Starship Mars Missions Before Refuelling on Mars

SpaceX's plans for an Earth-Mars transportation infrastructure assume the ability to refuel Starships on Mars with methane and oxygen propellant manufactured from resources on Mars (carbon dioxide and water, plus electricity generated from solar or nuclear power), a process called “in-situ resource utilisation” (ISRU). But first the propellant plant has to be delivered to Mars, so initial Starship missions will necessarily be one-way, at least until the plant they deliver has produced sufficient fuel to permit them to return. Marcus House looks at the logistics of this, including the mass budget for a solar powered propellant plant.


Viewed on a historical time scale, the speed of technological progress - especially directed toward space exploration - is simply astonishing. Imagine what a history textbook written in 3021 would say…The amount of imaginative effort in furtherance of this endeavor shows humanity at its best. Let’s hope the ‘imaginative’ efforts of congress (sic) (the legacy media have shown us the capitalization counts) to tax it out of existence - via the ‘billionaires tax’ - doesn’t destroy Elon Musk’s ability/willingness to fund it.


Has the speed of technological progress in space exploration really been so astonishing?

Wright brothers flew their first plane a very short hop in 1903. Alcock & Brown flew non-stop across the Atlantic in 1919, only 16 years later.

Gagarin was the first cosmonaut in 1961. Apollo 11 landed on the Moon in 1969, only 8 years later.

But since then, things seem to have slowed down. The DC-X (Delta Clipper - Experimental) reusable rocket first flew and landed successfully in 1993; then the program died. It was not until 2014 – 21 years later – that SpaceX repeated the feat of landing a reusable rocket.

Thank Heavens for Elon Musk! If it were not for him, space exploration would still be stuck in the 1970s. Even with SpaceX showing the way, NASA is still stuck in the throw-away rocket past – as is ArianeSpace, and the European & Japanese Space Agencies. History shows that we could move faster. Let’s hope that the competition from SpaceX (and soon, probably, from China) spurs progress onwards.


One small quibble. Blue Origin actually beat SpaceX to accomplishing the flight and landing of a reusable rocket with New Shepard NS2.1 on 2015-11-23, This was a suborbital flight, but so were all of the flights of the DC-X. SpaceX performed their first successful recovery of a first stage on Falcon 9 flight 20 on 2015-12-22. This was the first recovery of the first stage of an orbital launcher, which is a much more difficult accomplishment (although to quibble again, it’s possible to argue that the recovery at sea of the Space Shuttle’s solid rocket boosters was a similar event).

There were also numerous other successful rocket flights and landings prior to these two, including SpaceX’s grasshopper flights and Masten Space Systems’ many low altitude tests, but these aren’t usually counted since they didn’t get close to the Karman line. Also ambiguous is how you score the SpaceShipOne flights: these were also rocket flights which went above the Karman line, were recovered intact, and flew again. Does horizontal winged landing not count? And then, there’s the X-15…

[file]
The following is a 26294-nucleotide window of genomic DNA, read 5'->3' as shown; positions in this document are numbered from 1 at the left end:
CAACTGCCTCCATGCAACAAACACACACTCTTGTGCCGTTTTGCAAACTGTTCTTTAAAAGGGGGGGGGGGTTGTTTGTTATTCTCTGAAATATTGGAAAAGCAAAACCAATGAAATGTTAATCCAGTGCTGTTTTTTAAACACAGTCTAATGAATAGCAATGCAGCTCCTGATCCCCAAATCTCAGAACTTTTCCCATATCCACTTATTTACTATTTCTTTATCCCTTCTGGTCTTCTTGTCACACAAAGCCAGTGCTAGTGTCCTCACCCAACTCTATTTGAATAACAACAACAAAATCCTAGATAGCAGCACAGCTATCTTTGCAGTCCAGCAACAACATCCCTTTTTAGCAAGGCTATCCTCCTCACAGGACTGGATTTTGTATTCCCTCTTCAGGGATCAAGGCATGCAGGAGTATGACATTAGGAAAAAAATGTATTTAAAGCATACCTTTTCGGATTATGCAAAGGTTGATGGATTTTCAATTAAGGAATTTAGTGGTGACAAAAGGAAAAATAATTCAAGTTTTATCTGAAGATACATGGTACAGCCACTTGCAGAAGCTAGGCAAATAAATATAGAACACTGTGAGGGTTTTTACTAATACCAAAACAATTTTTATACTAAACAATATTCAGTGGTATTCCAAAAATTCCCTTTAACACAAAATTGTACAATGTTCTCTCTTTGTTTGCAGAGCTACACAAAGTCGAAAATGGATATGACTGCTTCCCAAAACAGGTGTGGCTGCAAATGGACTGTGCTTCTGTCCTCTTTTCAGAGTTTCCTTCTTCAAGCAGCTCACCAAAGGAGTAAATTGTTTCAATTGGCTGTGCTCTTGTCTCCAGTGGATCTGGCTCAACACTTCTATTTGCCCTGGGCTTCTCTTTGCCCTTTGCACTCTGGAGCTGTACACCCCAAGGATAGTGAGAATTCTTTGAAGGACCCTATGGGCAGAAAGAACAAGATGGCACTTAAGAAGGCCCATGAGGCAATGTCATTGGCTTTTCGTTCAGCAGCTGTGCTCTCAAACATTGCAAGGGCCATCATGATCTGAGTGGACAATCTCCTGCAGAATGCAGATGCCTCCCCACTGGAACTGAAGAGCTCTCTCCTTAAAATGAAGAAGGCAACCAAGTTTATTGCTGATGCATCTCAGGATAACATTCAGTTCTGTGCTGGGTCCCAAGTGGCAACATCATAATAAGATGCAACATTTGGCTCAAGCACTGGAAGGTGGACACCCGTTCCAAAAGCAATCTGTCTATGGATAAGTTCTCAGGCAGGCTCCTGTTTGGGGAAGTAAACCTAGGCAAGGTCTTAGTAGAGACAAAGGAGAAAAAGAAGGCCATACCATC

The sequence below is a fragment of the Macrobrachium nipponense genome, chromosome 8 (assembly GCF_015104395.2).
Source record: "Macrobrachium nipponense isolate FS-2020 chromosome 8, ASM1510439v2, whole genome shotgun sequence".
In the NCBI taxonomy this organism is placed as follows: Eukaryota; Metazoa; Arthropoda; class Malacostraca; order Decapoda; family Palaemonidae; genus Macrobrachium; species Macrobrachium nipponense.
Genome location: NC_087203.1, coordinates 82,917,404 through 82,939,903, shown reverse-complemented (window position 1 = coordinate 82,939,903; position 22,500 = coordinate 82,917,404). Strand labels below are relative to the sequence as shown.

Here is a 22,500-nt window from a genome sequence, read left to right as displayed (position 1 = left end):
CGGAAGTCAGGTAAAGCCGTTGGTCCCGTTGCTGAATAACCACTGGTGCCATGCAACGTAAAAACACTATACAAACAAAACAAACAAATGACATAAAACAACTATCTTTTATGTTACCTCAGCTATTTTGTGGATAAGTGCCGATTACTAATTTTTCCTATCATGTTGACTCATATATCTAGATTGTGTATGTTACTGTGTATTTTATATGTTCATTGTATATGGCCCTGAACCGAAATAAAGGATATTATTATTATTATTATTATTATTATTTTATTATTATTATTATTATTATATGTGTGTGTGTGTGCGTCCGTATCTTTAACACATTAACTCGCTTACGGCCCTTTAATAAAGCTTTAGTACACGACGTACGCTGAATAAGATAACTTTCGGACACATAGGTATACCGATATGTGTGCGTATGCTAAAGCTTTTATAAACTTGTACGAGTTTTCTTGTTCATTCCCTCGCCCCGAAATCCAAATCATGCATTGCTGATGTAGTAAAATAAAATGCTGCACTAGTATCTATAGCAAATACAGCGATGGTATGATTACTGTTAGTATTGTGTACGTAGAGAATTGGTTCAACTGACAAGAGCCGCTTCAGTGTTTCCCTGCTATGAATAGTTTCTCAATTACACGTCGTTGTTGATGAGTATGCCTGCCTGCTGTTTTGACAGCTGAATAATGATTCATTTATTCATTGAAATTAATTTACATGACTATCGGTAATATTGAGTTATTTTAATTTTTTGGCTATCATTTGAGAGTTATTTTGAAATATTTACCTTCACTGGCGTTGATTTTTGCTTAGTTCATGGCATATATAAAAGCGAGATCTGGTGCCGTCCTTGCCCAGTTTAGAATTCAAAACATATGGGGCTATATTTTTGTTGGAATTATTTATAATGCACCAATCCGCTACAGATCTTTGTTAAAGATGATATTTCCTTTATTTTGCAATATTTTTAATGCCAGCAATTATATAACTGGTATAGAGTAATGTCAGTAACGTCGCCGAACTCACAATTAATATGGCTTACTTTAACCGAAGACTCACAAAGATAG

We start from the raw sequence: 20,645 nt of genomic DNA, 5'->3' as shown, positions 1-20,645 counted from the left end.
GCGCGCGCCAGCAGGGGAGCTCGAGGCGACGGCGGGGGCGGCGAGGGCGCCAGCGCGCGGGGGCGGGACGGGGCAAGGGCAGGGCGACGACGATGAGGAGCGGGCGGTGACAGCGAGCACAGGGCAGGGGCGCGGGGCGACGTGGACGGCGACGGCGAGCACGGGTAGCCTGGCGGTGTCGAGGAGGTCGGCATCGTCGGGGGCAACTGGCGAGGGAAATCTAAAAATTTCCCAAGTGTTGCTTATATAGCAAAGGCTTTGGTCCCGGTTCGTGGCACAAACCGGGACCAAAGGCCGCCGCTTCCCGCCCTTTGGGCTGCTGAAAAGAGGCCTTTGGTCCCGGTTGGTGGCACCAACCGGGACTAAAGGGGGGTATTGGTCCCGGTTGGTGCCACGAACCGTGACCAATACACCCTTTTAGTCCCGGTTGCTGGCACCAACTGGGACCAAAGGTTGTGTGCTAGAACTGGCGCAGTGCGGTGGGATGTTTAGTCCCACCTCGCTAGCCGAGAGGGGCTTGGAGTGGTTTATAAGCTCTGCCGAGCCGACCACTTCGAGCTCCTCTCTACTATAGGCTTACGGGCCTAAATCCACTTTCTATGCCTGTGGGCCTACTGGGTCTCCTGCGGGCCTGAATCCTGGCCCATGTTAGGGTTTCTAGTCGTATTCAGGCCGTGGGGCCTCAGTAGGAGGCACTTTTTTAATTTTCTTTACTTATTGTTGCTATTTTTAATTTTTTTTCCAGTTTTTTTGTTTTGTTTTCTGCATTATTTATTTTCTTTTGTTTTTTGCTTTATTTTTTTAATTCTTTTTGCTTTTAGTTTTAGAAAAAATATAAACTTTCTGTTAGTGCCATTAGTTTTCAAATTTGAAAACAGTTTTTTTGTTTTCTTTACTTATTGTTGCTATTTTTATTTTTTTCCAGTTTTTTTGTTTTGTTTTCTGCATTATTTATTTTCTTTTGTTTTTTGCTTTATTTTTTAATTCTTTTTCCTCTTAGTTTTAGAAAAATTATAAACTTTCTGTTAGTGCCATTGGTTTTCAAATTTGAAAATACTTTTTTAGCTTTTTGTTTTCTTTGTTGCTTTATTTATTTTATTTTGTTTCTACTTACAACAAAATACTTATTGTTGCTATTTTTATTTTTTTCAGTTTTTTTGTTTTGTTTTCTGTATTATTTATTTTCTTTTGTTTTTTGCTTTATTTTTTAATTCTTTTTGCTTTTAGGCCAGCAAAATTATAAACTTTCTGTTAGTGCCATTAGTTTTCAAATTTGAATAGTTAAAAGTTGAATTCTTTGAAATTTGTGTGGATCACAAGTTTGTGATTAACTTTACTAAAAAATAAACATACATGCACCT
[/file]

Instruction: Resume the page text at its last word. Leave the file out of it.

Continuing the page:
In addition to seriously advancing the reusability concept, Musk has the all-important and necessary attitude towards risk that enables his projects to progress. NASA and their ilk are hobbled by extreme risk avoidance.

One of my favorite saved videos, and one that I watch if and when I need an emotional lift, is the Falcon Heavy’s test flight, launching a rocket-man in a Tesla into the void, no less.

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Thanks for those observations, Mr. W. What really grabbed me about this topic was the issue of the rate of technological progress. I recall in the early 1990s seeing one of those throw-away filler items at the end of a TV “news” broadcast showing the DC-X launch, move sideways, dance, and then land on its tail. I was stunned! This was Sci-Fi come to life! This changed everything!!

But it changed nothing. NASA and the other space agencies carried on doing what they were doing, and the DC-X was forgotten. It was as if people had seen the first automobile, shrugged, and carried on building horse-drawn wagons – which I suppose many of them did.

As the years extended into decades without any further news, I wondered if there was some subtlety which made the reusable rocket less economic than the one-time throw-away rocket. Surely the smart people in charge of NASA would not ignore a potential game changer which could possibly reduce the cost of getting into space? But apparently they did.

The underlying issue here may be the importance of competition in technological progress. Without someone breathing down our necks, we slack off and don’t push ourselves hard. Thank Heavens for Elon Musk!


I really think he epitomised that attitude when, during the long sequence of failures before the first successful first stage landing, somebody needled him about how it was going and he said, “We’re getting back bigger pieces every time.”


Yeah, I loved that line!

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Ford commercialized Benz automobile
Bell commercialized Meucci telephone
Boeing commercialized Wright airplane
Musk commercialized Goddard rocket